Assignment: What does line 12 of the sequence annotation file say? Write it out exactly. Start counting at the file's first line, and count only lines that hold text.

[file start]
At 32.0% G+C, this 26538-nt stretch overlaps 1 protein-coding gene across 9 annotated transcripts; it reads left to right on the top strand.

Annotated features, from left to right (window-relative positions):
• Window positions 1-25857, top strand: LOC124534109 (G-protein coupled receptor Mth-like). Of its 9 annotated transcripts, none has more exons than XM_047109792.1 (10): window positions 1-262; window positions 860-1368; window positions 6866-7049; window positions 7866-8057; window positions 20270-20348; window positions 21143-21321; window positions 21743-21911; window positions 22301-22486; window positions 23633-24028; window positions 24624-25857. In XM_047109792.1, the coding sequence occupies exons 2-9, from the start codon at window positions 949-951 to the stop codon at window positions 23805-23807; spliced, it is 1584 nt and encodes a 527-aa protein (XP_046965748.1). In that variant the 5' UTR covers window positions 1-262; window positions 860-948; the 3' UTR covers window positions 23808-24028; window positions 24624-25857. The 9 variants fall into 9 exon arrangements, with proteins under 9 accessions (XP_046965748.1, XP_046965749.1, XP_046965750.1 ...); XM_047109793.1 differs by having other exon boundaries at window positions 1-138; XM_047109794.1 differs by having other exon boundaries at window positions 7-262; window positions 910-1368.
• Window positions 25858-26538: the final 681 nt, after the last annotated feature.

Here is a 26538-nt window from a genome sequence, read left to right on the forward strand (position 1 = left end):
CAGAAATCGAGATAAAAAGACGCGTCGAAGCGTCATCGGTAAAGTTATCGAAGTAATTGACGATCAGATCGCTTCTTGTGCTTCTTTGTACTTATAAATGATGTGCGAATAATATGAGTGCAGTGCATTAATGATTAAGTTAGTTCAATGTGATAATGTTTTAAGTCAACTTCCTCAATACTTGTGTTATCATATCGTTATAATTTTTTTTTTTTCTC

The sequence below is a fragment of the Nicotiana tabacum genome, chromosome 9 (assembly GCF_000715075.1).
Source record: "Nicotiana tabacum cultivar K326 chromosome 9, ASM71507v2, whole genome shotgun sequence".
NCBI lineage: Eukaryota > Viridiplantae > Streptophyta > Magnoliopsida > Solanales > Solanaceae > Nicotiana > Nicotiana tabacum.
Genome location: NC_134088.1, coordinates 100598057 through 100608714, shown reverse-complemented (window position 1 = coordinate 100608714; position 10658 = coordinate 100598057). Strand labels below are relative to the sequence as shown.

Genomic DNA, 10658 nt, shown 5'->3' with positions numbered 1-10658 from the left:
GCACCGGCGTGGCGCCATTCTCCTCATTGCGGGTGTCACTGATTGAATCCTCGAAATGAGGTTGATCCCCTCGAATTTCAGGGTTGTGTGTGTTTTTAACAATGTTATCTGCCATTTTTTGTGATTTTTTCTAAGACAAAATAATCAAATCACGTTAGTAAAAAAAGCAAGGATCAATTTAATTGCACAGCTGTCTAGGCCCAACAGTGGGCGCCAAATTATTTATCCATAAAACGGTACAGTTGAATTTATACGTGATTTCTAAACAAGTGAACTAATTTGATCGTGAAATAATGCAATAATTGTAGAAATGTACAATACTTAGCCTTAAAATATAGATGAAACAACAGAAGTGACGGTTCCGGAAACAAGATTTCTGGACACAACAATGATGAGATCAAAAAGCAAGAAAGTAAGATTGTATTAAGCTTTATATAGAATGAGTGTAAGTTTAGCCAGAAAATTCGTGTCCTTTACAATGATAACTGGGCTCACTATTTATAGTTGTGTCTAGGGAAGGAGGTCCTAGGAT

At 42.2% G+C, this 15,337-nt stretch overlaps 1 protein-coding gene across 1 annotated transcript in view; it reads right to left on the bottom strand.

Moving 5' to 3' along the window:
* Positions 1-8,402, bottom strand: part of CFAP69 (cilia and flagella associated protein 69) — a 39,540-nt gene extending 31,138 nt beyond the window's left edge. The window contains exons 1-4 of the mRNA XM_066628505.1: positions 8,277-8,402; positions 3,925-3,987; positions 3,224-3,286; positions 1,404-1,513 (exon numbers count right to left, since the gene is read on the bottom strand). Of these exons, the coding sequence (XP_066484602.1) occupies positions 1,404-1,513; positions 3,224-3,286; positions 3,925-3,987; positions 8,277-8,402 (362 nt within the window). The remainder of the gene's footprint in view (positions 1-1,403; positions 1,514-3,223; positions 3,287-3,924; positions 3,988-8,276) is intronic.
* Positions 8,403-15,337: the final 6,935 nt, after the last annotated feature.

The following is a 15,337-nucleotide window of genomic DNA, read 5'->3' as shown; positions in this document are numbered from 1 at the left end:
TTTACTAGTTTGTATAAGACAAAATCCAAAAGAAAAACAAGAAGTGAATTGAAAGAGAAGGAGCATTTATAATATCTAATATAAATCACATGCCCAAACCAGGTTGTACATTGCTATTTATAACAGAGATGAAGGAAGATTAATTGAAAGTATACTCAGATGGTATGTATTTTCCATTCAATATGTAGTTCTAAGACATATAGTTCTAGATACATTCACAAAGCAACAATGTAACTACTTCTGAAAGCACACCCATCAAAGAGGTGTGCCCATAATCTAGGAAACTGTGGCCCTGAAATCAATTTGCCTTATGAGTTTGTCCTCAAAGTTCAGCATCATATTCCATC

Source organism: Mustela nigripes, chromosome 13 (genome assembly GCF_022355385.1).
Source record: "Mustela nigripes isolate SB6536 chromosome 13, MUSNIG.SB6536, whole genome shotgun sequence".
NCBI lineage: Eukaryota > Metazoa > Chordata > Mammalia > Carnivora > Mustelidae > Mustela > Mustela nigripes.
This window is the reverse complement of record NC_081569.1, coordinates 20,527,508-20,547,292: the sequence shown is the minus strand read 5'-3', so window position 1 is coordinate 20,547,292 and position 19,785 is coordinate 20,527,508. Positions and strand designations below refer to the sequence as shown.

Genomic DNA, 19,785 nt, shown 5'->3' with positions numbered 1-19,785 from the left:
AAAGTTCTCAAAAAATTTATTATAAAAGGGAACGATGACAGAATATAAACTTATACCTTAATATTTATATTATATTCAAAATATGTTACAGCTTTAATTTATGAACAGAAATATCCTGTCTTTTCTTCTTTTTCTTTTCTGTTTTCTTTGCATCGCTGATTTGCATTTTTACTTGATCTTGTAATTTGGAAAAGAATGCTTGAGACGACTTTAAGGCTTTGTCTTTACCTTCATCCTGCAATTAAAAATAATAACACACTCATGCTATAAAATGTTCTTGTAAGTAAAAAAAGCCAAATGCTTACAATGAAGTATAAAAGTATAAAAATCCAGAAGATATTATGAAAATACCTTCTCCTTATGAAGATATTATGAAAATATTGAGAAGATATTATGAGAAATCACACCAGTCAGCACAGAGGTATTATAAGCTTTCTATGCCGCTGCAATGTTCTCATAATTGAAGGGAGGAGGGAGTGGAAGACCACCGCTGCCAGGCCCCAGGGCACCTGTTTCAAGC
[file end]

GCACCGGCGTGGCGCCATTCTCCTCATTGCGGGTGTCACTGATTGAATCCTCGAAATGAGGTTGATCCCCTCGAATTTCAGGGTTGTGTGTGTTTTTAACAATGTTATCTGCCATTTTTTGTGATTTTTTCTAAGACAAAATAATCAAATCACGTTAGTAAAAAAAGCAAGGATCAATTTAATTGCACAGCTGTCTAGGCCCAACAGTGGGCGCCAAATTATTTATCCATAAAACGGTACAGTTGAATTTATACGTGATTTCTAAACAAGTGAACTAATTTGATCGTGAAATAATGCAATAATTGTAGAAATGTACAATACTTAGCCTTAAAATATAGATGAAACAACAGAAGTGACGGTTCCGGAAACAAGATTTCTGGACACAACAATGATGAGATCAAAAAGCAAGAAAGTAAGATTGTATTAAGCTTTATATAGAATGAGTGTAAGTTTAGCCAGAAAATTCGTGTCCTTTACAATGATAACTGGGCTCACTATTTATAGTTGTGTCTAGGGAAGGAGGTCCTAGGAT